Organization of Petroleum Exporting Countries

The Columbia Encyclopedia, 6th ed.

Organization of Petroleum Exporting Countries

Organization of Petroleum Exporting Countries (OPEC), multinational organization (est. 1960, formally constituted 1961) that coordinates petroleum policies and economic aid among oil-producing nations. Its Board of Governors and board chairperson are elected by member nations; OPEC's headquarters are in Vienna, Austria. Members consist of Algeria, Angola, Ecuador (membership suspended 1992–2007), Iran, Iraq, Kuwait, Libya, Nigeria, Qatar, Saudi Arabia, the United Arab Emirates, and Venezuela. Indonesia was a member but suspended its membership in 2008. Saudi Arabia has traditionally dominated the organization, owing to its enormous oil reserves; the organization's members produce about 40% of the world's crude oil.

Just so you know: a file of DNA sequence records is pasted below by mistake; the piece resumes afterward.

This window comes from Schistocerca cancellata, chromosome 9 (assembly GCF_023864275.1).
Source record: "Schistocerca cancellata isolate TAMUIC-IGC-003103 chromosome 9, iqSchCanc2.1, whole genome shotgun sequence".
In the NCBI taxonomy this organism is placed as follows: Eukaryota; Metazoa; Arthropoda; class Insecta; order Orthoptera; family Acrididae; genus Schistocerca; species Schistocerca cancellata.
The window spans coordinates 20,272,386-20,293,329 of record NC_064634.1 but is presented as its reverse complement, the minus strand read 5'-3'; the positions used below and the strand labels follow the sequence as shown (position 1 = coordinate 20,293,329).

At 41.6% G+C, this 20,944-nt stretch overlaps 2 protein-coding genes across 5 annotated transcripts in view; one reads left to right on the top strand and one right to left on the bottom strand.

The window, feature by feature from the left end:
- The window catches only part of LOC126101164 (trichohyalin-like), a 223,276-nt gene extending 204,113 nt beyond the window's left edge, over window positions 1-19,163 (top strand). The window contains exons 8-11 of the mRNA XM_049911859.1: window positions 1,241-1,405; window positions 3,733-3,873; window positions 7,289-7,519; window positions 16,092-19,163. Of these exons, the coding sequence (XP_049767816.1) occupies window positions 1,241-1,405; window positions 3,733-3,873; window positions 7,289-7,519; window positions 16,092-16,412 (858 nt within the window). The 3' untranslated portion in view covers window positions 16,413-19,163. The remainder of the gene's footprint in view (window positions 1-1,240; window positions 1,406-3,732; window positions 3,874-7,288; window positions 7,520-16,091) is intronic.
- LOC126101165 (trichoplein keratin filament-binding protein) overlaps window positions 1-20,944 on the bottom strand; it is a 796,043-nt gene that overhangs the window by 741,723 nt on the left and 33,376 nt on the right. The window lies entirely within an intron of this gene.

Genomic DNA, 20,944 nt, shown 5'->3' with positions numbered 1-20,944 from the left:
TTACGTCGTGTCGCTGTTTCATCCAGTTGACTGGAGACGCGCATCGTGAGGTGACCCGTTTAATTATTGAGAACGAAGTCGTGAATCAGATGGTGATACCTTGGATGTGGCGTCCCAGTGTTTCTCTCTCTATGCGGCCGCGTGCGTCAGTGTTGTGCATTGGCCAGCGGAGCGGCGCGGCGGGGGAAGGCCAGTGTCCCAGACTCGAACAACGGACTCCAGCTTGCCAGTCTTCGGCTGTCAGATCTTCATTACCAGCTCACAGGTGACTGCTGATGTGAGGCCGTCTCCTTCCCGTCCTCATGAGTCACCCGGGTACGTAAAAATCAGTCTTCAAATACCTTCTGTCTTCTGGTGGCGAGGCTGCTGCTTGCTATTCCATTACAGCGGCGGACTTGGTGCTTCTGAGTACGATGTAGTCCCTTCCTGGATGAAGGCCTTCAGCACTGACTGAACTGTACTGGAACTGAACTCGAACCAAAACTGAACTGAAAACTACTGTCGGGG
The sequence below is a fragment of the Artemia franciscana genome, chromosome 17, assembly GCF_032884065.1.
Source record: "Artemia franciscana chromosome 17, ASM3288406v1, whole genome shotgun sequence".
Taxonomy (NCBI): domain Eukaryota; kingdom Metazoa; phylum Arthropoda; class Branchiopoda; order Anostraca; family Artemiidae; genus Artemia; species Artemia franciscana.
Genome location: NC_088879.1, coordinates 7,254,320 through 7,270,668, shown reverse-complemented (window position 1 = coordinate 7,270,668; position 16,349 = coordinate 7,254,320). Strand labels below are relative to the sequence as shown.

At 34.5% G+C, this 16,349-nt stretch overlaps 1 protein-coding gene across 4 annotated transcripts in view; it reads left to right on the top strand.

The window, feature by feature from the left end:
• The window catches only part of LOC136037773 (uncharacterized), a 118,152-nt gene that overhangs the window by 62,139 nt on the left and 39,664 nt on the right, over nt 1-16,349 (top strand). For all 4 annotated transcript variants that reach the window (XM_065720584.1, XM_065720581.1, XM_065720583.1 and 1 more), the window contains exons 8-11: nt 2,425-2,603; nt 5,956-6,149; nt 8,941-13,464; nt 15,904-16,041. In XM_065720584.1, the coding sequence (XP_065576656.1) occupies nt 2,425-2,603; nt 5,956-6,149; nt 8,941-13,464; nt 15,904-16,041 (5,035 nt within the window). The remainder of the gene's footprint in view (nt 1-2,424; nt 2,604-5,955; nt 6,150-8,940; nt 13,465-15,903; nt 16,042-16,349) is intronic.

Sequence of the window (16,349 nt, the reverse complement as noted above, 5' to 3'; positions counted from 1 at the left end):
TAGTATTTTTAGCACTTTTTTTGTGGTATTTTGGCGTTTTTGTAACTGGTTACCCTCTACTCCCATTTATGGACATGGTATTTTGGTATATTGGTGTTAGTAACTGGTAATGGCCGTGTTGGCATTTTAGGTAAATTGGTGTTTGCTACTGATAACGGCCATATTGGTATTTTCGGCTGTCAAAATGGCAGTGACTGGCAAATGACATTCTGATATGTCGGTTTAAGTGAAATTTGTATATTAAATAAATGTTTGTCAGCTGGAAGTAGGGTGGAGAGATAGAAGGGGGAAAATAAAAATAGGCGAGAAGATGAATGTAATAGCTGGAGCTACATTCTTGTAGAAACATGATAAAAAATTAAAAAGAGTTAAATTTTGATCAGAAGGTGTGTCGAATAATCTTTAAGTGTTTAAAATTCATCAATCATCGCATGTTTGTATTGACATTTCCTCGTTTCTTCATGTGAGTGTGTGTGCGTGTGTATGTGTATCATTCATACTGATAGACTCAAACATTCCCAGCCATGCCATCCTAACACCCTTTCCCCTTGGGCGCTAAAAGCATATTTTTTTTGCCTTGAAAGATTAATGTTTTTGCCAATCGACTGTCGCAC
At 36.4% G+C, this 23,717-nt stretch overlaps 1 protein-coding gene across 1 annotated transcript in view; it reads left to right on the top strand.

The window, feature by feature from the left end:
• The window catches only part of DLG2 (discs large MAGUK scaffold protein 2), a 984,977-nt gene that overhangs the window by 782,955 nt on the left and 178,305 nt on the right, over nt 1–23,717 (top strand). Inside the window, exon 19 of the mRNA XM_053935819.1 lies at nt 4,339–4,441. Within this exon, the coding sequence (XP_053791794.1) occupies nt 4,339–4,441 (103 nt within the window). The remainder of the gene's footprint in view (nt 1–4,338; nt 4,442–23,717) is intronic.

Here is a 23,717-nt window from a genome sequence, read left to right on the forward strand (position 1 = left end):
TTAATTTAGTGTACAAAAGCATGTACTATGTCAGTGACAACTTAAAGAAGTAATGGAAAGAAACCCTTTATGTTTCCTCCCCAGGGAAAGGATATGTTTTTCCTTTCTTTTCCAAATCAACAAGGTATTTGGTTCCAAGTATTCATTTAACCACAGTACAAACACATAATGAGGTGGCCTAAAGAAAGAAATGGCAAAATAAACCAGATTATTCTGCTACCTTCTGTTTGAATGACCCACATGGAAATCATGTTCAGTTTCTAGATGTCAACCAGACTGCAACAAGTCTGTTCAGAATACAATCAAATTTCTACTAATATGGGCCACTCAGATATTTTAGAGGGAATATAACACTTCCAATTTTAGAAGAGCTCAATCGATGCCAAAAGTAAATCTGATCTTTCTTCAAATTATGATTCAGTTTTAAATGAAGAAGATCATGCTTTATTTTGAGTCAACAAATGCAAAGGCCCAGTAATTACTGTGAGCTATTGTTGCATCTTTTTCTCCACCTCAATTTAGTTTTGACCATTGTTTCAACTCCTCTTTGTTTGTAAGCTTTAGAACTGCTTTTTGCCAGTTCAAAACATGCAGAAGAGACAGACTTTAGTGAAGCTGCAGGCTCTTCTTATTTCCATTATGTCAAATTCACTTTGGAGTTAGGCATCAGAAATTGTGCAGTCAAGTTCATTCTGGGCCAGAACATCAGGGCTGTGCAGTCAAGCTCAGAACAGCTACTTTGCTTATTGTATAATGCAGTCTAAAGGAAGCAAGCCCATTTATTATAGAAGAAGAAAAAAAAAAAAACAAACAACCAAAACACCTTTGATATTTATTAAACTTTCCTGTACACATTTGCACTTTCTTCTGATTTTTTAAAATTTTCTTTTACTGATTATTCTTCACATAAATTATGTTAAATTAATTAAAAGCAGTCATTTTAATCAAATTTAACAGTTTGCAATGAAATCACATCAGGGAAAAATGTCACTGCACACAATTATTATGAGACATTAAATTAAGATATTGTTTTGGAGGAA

In 1973, as a result of the Arab oil embargo against Western nations who supported Israel during the Yom Kippur War (see Arab-Israeli Wars), OPEC was able to raise oil prices tremendously; the price hike caused inflation in oil-importing nations. Increases ensued from 1975 to 1980. However, as importing countries pursued alternate energy resources, OPEC was forced to lower prices by 1982. Oil prices remained low through most of the 1980s and 90s, with only a temporary hike during the Persian Gulf crisis of 1990–91 (see Persian Gulf War). With the cooperation of non-OPEC oil-exporting nations, OPEC was able to raise prices in 1999 by cutting production. As prices rose above $30 a barrel in early 2000, OPEC members agreed to increase production somewhat, cutting back production again a year later in an attempt to maintain prices. A worldwide economic slowdown caused oil prices to fall to near $20 by late 2001, but cutbacks by OPEC and non-OPEC nations, an economic rebound (including very strong economic growth in China), and the U.S. invasion and occupation of Iraq subsequently caused benchmark prices to rise and stay above $40 in mid-2004. Efforts by OPEC to control prices, however, have generally been less influential than market forces, which in 2008 drove the price of oil to nearly $150 in midyear and down to below $40 the year's end.

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